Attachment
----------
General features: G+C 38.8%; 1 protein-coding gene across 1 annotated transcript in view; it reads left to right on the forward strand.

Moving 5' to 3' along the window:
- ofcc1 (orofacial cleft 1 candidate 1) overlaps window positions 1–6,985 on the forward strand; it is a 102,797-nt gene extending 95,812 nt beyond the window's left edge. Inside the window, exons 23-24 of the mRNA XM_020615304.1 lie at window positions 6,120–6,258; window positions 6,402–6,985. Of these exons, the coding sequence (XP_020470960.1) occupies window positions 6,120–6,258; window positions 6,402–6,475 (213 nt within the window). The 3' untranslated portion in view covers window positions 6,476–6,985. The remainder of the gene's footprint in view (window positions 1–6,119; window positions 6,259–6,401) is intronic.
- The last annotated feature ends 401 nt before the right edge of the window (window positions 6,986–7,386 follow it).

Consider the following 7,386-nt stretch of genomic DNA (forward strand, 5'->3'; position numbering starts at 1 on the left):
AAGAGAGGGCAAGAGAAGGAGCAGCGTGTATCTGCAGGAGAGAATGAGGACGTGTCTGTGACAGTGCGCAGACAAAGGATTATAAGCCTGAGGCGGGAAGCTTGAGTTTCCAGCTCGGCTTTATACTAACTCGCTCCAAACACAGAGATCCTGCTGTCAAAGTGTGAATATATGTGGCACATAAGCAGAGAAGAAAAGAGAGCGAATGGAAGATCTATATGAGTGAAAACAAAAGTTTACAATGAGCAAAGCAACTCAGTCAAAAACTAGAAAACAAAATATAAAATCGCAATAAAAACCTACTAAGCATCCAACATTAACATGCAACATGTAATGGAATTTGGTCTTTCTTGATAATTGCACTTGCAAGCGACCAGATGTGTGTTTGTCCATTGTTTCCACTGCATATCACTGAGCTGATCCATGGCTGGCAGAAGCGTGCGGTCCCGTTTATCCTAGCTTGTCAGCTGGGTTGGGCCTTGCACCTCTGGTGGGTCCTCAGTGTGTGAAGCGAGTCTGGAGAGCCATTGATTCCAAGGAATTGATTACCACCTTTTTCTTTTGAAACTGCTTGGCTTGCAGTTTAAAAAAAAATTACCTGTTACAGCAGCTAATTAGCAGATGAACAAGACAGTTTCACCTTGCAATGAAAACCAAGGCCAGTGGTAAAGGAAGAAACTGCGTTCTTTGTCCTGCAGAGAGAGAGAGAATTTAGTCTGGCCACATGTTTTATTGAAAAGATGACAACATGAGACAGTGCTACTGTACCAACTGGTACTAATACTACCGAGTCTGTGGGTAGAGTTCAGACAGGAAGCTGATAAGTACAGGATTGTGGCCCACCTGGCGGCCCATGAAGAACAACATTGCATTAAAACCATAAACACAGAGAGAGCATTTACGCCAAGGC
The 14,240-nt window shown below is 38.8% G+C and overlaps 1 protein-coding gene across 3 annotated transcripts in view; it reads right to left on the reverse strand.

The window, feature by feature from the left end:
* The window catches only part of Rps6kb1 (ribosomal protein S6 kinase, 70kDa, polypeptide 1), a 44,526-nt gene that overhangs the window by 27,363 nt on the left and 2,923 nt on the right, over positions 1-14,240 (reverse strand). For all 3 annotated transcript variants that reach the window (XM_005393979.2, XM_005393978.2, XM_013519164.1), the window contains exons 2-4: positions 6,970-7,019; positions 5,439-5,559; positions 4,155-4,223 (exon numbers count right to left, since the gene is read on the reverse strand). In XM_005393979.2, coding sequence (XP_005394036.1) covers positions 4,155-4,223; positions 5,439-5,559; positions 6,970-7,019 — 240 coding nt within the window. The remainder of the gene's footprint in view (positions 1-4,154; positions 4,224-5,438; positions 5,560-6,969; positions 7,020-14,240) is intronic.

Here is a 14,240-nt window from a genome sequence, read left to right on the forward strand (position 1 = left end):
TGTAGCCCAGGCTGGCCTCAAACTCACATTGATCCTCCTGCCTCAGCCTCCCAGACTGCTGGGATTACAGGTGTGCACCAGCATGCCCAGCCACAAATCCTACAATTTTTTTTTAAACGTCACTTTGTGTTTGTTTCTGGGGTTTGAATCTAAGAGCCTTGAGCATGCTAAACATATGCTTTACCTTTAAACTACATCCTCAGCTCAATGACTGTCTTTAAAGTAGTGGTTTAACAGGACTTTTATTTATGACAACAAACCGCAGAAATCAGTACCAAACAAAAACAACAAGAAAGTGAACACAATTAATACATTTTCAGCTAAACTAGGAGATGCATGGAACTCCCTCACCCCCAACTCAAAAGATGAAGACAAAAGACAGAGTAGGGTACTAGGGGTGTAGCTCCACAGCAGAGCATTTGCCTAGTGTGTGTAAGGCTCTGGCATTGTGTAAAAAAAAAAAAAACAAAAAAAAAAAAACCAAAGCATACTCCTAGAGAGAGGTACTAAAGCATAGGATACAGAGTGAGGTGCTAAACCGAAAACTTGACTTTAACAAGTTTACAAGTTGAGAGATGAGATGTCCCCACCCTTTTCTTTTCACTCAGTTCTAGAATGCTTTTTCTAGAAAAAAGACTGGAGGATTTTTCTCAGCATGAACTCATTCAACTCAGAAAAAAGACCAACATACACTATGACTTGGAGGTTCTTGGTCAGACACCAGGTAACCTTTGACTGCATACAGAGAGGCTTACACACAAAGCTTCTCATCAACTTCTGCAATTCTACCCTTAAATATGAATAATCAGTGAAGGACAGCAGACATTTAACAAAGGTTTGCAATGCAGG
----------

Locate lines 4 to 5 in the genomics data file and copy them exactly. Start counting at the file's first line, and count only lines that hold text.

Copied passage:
- The last annotated feature ends 401 nt before the right edge of the window (window positions 6,986–7,386 follow it).

Consider the following 7,386-nt stretch of genomic DNA (forward strand, 5'->3'; position numbering starts at 1 on the left):